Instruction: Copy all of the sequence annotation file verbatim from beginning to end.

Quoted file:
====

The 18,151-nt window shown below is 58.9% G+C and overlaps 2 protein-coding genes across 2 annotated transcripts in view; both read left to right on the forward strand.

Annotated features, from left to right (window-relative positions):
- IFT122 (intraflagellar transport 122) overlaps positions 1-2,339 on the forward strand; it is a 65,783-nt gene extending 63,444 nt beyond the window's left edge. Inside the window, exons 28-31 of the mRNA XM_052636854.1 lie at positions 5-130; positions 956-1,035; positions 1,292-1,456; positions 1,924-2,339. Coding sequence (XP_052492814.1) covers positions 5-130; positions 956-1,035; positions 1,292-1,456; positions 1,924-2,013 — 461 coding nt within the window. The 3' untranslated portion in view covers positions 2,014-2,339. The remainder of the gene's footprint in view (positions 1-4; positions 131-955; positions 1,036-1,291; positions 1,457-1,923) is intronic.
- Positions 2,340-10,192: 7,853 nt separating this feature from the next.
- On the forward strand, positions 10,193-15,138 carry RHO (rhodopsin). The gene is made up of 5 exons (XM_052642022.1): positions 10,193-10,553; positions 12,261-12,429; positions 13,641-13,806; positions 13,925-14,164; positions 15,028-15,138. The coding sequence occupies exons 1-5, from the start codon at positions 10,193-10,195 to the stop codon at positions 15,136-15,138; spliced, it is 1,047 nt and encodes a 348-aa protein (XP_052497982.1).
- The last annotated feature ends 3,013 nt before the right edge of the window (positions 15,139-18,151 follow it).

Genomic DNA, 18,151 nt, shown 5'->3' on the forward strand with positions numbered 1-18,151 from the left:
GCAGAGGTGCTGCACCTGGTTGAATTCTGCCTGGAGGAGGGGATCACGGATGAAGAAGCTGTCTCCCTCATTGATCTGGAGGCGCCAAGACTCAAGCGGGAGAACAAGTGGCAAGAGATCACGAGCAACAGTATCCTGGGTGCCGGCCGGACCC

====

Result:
The 18,151-nt window shown below is 58.9% G+C and overlaps 2 protein-coding genes across 2 annotated transcripts in view; both read left to right on the forward strand.

Annotated features, from left to right (window-relative positions):
- IFT122 (intraflagellar transport 122) overlaps positions 1-2,339 on the forward strand; it is a 65,783-nt gene extending 63,444 nt beyond the window's left edge. Inside the window, exons 28-31 of the mRNA XM_052636854.1 lie at positions 5-130; positions 956-1,035; positions 1,292-1,456; positions 1,924-2,339. Coding sequence (XP_052492814.1) covers positions 5-130; positions 956-1,035; positions 1,292-1,456; positions 1,924-2,013 — 461 coding nt within the window. The 3' untranslated portion in view covers positions 2,014-2,339. The remainder of the gene's footprint in view (positions 1-4; positions 131-955; positions 1,036-1,291; positions 1,457-1,923) is intronic.
- Positions 2,340-10,192: 7,853 nt separating this feature from the next.
- On the forward strand, positions 10,193-15,138 carry RHO (rhodopsin). The gene is made up of 5 exons (XM_052642022.1): positions 10,193-10,553; positions 12,261-12,429; positions 13,641-13,806; positions 13,925-14,164; positions 15,028-15,138. The coding sequence occupies exons 1-5, from the start codon at positions 10,193-10,195 to the stop codon at positions 15,136-15,138; spliced, it is 1,047 nt and encodes a 348-aa protein (XP_052497982.1).
- The last annotated feature ends 3,013 nt before the right edge of the window (positions 15,139-18,151 follow it).

Genomic DNA, 18,151 nt, shown 5'->3' on the forward strand with positions numbered 1-18,151 from the left:
GCAGAGGTGCTGCACCTGGTTGAATTCTGCCTGGAGGAGGGGATCACGGATGAAGAAGCTGTCTCCCTCATTGATCTGGAGGCGCCAAGACTCAAGCGGGAGAACAAGTGGCAAGAGATCACGAGCAACAGTATCCTGGGTGCCGGCCGGACCC